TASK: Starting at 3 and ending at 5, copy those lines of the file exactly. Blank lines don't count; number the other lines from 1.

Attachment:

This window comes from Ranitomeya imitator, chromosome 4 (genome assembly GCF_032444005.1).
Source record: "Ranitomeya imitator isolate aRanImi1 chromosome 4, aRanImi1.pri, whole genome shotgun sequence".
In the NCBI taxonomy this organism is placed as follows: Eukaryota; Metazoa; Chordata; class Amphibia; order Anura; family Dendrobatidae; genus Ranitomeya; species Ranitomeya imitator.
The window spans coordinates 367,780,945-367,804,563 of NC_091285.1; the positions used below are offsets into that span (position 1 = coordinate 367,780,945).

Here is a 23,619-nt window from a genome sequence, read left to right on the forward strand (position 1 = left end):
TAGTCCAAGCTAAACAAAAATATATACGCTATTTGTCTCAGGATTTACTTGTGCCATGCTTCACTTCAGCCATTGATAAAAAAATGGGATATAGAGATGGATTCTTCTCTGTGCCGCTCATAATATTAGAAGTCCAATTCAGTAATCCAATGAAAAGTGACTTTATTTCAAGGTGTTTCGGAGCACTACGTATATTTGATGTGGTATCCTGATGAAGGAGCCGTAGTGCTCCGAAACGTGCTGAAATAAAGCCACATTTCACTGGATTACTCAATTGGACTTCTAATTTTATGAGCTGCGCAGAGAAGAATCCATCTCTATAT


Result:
In the NCBI taxonomy this organism is placed as follows: Eukaryota; Metazoa; Chordata; class Amphibia; order Anura; family Dendrobatidae; genus Ranitomeya; species Ranitomeya imitator.
The window spans coordinates 367,780,945-367,804,563 of NC_091285.1; the positions used below are offsets into that span (position 1 = coordinate 367,780,945).

Here is a 23,619-nt window from a genome sequence, read left to right on the forward strand (position 1 = left end):